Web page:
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January 31, 2017

Confessed hit-and-run driver tries to apologize to young girl's family

Courts Hit And Run
Jayanna Powell Brian Hickey/PhillyVoice

Ayeshia Poole and James Powell hold a sign with a photo of their daughter Jayanna, who was killed in a hit-and-run in West Philadelphia on November 18, 2016.

He admitted he was driving the car that fatally struck an 8-year-old girl in November and wanted to apologize, but the victim’s family wasn’t having it.

On Tuesday morning at the Criminal Justice Center, 24-year-old Paul Woodlyn waived his right to a preliminary hearing in connection with the West Philadelphia hit-and-run that left young Jayanna Powell dead.

Before leaving Courtroom 306, though, Woodlyn’s attorney Michael Quinn said his client wanted to address Jayanna’s family, a request granted by Municipal Court Judge Wendy L. Pew.

“I apologize to the family for everything,” he said through the bulletproof glass separating the gallery from the lawyers’ tables in a courtroom commonly used for homicide hearings. “I hope they can forgive me.”

When Jayanna’s mother Ayeshia Poole jumped to her feet and pointed, it was clear that forgiveness was not in the cards.

“I don’t want that apology. He killed my 8-year-old daughter. What good does an apology do?” she said, alluding to the fact that Woodlyn fled and attempted to have his vehicle fixed while eluding capture in the high-profile case. “He wasn’t apologizing when he was hiding from police.”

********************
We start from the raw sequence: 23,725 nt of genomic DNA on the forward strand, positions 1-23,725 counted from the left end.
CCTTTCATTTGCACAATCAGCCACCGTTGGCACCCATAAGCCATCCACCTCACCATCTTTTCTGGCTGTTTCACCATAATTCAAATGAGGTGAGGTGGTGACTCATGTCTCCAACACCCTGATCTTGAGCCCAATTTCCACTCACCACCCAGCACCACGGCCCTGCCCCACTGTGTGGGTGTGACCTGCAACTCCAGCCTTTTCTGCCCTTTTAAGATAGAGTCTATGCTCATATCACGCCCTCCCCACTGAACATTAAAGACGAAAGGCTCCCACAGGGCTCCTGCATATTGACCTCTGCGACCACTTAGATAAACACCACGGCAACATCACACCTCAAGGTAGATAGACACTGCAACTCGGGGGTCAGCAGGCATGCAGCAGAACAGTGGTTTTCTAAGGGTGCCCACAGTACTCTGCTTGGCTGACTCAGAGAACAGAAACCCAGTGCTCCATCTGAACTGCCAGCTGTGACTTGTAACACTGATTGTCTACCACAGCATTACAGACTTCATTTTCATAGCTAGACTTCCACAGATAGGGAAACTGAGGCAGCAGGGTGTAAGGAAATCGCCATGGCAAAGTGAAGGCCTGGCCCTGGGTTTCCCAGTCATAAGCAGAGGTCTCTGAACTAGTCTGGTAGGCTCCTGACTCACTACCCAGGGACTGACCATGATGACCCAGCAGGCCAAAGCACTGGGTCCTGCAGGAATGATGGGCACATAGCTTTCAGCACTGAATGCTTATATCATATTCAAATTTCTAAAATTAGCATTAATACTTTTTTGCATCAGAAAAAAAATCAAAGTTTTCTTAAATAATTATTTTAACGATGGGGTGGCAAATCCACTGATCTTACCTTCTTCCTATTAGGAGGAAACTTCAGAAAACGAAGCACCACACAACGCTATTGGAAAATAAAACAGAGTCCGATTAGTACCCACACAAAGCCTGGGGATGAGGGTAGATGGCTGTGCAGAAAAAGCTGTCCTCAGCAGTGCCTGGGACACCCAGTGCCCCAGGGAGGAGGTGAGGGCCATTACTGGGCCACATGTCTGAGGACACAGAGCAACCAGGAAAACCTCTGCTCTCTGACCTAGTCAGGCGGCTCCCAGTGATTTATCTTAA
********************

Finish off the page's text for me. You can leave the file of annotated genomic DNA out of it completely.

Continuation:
Maintaining that Woodlyn’s sympathy is genuine, Quinn said the decision to waive the preliminary hearing came down to the fact that “there’s no benefit to a child having to testify,” which is what Jayanna’s older brother Hassan Cox, 12, was prepared to do Tuesday.

Awaiting the hearing, Ayeshia and Hassan took turns consoling one another as they sat next to Jayanna’s father, James, in the front row, all three wearing memorial sweatshirts.

“He killed my 8-year-old daughter. What good does an apology do?” – Ayeshia Poole

In the hours before the proceeding got underway, Hassan rested his head on his mother’s shoulder. When Woodlyn entered the room, he was comforting his mother.

Poole, who exchanged words with Woodlyn’s mother after seeing a sneer as they walked out of the courtroom, later said it was a relief for her son not to have to get on the witness stand and recount a day that will haunt this family forever.

“It’s good that he didn’t have to relive what he’s already witnessed, already experienced,” she said. “At least (Woodlyn's) not trying to say he didn’t do it, that he’s man enough not to say he didn’t hit her.”

As for what Hassan was thinking before the hearing, Ayeshia said he told her, “I’m still Jayanna’s protector.”

NoneBrian Hickey/PhillyVoice

A memorial to 8-year-old Jayanna Powell, who was struck by a hit-and-run driver on November 18, 2016.


Jayanna was walking home from Lewis C. Cassidy elementary school when she was struck by a Nissan sedan near 63rd Street and Lansdowne Avenue in West Philadelphia around 3:15 p.m. on November 18.

The second grader, who was walking home with three siblings that Friday, would die hours later at Children’s Hospital of Philadelphia.

When the driver took off from the scene, it sparked an intense investigation, a $45,000 reward contributed to by the city and Fraternal Order of Police Lodge 5, and the police and community uniting to remember a young girl who died senselessly.

Woodlyn, who lived several blocks away from the hit-and-run scene, was arrested after a tip led investigators to an auto body shop in Frazer, Chester County, on November 30.

According to police, he confessed to being the driver upon arrest.

Woodlyn is charged with homicide by vehicle, involuntary manslaughter and other offenses, including a reckless endangerment charge related to injuries that Jayanna’s brother sustained that tragic day.

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